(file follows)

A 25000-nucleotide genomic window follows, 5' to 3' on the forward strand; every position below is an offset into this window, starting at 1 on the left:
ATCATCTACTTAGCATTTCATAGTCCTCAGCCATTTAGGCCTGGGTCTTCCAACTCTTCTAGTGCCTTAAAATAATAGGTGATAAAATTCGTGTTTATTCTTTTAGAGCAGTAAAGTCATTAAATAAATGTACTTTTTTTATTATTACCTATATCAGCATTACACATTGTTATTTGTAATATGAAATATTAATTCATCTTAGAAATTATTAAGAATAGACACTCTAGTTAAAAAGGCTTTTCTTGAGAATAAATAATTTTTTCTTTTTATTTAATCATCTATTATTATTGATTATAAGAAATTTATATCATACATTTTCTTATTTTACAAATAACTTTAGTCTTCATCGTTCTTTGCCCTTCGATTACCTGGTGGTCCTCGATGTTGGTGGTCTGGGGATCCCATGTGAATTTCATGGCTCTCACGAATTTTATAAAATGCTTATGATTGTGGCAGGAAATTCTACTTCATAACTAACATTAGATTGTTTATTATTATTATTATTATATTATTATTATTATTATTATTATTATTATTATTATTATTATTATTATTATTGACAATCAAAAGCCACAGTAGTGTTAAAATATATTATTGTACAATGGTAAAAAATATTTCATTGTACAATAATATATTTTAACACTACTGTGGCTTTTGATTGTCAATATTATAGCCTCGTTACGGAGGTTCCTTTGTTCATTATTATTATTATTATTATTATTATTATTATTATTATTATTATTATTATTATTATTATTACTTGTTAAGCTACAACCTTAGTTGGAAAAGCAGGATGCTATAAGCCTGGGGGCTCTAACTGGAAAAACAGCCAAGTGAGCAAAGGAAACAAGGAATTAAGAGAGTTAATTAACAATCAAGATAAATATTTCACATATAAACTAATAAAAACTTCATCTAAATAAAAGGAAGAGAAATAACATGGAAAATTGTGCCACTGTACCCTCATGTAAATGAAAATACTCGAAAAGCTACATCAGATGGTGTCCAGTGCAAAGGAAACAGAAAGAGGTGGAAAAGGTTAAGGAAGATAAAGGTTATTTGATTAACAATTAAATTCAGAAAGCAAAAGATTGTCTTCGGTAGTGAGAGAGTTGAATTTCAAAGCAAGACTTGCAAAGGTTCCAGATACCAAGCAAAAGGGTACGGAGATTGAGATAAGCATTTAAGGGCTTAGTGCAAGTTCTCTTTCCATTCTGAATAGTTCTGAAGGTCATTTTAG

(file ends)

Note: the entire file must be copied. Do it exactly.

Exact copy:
A 25000-nucleotide genomic window follows, 5' to 3' on the forward strand; every position below is an offset into this window, starting at 1 on the left:
ATCATCTACTTAGCATTTCATAGTCCTCAGCCATTTAGGCCTGGGTCTTCCAACTCTTCTAGTGCCTTAAAATAATAGGTGATAAAATTCGTGTTTATTCTTTTAGAGCAGTAAAGTCATTAAATAAATGTACTTTTTTTATTATTACCTATATCAGCATTACACATTGTTATTTGTAATATGAAATATTAATTCATCTTAGAAATTATTAAGAATAGACACTCTAGTTAAAAAGGCTTTTCTTGAGAATAAATAATTTTTTCTTTTTATTTAATCATCTATTATTATTGATTATAAGAAATTTATATCATACATTTTCTTATTTTACAAATAACTTTAGTCTTCATCGTTCTTTGCCCTTCGATTACCTGGTGGTCCTCGATGTTGGTGGTCTGGGGATCCCATGTGAATTTCATGGCTCTCACGAATTTTATAAAATGCTTATGATTGTGGCAGGAAATTCTACTTCATAACTAACATTAGATTGTTTATTATTATTATTATTATATTATTATTATTATTATTATTATTATTATTATTATTATTATTATTATTATTGACAATCAAAAGCCACAGTAGTGTTAAAATATATTATTGTACAATGGTAAAAAATATTTCATTGTACAATAATATATTTTAACACTACTGTGGCTTTTGATTGTCAATATTATAGCCTCGTTACGGAGGTTCCTTTGTTCATTATTATTATTATTATTATTATTATTATTATTATTATTATTATTATTATTATTATTATTACTTGTTAAGCTACAACCTTAGTTGGAAAAGCAGGATGCTATAAGCCTGGGGGCTCTAACTGGAAAAACAGCCAAGTGAGCAAAGGAAACAAGGAATTAAGAGAGTTAATTAACAATCAAGATAAATATTTCACATATAAACTAATAAAAACTTCATCTAAATAAAAGGAAGAGAAATAACATGGAAAATTGTGCCACTGTACCCTCATGTAAATGAAAATACTCGAAAAGCTACATCAGATGGTGTCCAGTGCAAAGGAAACAGAAAGAGGTGGAAAAGGTTAAGGAAGATAAAGGTTATTTGATTAACAATTAAATTCAGAAAGCAAAAGATTGTCTTCGGTAGTGAGAGAGTTGAATTTCAAAGCAAGACTTGCAAAGGTTCCAGATACCAAGCAAAAGGGTACGGAGATTGAGATAAGCATTTAAGGGCTTAGTGCAAGTTCTCTTTCCATTCTGAATAGTTCTGAAGGTCATTTTAG